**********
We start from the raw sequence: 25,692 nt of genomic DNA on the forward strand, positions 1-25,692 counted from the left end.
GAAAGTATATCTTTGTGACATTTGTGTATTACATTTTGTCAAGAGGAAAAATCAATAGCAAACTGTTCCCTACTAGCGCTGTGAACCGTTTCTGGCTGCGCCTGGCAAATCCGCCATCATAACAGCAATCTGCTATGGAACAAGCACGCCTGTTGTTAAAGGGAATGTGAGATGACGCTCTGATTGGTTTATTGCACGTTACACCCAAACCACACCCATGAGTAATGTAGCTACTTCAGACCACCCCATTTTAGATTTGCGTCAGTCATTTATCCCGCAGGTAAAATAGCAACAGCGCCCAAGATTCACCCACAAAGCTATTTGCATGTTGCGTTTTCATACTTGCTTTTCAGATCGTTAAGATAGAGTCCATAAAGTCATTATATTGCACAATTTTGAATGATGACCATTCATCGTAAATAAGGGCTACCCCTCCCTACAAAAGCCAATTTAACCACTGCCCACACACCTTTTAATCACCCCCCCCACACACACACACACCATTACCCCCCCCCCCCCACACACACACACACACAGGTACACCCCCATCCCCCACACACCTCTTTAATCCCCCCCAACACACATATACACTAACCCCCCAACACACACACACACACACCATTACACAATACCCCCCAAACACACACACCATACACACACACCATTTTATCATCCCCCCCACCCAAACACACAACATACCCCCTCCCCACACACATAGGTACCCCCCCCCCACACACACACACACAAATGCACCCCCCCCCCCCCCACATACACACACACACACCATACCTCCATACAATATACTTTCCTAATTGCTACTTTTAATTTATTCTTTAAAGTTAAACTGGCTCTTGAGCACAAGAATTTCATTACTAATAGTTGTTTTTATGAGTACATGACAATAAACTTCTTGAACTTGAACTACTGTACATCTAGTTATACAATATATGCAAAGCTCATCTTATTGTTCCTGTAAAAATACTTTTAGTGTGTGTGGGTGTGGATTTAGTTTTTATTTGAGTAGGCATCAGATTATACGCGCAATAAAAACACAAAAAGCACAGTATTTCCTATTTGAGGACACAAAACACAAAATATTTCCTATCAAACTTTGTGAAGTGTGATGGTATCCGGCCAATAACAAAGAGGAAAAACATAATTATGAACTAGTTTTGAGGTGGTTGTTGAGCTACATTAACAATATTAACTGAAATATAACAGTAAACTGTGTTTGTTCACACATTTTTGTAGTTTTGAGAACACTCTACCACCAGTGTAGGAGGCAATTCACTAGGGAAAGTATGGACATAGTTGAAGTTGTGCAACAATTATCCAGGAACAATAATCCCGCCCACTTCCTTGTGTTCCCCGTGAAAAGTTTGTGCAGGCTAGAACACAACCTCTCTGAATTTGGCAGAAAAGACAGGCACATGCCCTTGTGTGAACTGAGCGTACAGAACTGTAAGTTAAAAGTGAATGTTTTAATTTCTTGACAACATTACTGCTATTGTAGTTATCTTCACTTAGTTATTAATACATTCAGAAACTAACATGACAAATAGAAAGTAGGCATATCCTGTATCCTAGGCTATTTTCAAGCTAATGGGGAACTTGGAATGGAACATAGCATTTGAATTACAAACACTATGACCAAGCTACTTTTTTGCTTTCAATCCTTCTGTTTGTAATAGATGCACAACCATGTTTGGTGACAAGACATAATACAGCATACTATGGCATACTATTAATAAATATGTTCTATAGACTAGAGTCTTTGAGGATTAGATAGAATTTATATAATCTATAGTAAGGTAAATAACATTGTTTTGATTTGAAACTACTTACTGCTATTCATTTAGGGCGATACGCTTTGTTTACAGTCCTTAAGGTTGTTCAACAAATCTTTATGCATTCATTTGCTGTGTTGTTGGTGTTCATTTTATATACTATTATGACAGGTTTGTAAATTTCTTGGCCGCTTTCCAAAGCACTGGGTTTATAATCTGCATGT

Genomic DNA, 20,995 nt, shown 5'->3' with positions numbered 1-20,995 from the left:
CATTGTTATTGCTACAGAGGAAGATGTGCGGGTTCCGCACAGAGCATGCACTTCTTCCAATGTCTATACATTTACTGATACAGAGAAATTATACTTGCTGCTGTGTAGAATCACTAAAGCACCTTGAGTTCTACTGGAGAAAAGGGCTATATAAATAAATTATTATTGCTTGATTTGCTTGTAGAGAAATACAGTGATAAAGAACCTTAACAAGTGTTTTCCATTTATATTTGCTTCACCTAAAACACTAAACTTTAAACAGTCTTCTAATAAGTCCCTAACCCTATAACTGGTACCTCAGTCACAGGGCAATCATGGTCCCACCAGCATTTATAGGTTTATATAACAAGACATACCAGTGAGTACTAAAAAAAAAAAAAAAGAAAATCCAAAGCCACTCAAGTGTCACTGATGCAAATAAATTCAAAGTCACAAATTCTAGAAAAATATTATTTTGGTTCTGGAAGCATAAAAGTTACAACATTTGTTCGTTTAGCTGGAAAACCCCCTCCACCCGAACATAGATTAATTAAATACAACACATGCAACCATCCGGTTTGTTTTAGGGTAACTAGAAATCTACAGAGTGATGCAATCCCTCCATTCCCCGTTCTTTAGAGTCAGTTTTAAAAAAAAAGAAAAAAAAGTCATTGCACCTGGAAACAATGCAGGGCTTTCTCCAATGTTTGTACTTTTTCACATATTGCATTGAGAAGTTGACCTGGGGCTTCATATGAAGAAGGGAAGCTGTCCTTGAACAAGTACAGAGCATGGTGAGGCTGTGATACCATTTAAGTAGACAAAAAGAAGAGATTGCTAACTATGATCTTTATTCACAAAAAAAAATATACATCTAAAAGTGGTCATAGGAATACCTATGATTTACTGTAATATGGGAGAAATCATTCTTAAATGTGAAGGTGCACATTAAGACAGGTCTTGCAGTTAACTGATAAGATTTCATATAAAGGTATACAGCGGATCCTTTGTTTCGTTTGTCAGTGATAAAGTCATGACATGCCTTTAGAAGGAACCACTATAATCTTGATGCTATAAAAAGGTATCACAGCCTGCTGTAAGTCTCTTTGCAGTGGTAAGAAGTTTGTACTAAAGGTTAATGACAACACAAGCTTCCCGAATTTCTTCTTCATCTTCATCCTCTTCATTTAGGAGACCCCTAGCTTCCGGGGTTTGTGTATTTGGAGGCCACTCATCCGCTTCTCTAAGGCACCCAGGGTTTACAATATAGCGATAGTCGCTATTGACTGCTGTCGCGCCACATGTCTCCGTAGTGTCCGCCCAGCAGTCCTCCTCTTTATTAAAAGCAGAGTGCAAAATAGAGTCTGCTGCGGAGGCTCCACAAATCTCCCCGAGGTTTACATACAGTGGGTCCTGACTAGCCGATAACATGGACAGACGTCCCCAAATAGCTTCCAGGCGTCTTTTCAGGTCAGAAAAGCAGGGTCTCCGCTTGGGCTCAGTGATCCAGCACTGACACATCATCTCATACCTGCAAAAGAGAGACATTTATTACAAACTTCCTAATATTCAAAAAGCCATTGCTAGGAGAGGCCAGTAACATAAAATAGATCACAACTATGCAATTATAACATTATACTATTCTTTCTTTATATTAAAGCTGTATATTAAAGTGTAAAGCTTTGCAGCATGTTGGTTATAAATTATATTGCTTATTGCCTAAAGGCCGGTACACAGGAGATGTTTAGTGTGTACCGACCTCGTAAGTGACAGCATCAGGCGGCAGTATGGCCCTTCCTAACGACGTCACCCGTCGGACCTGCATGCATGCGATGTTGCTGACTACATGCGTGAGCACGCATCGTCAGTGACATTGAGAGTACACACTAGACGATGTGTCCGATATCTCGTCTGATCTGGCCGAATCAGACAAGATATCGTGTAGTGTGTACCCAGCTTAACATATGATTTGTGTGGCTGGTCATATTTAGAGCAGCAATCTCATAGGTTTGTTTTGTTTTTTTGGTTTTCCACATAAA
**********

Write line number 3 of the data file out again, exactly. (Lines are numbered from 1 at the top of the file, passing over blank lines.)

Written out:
Genomic DNA, 20,995 nt, shown 5'->3' with positions numbered 1-20,995 from the left: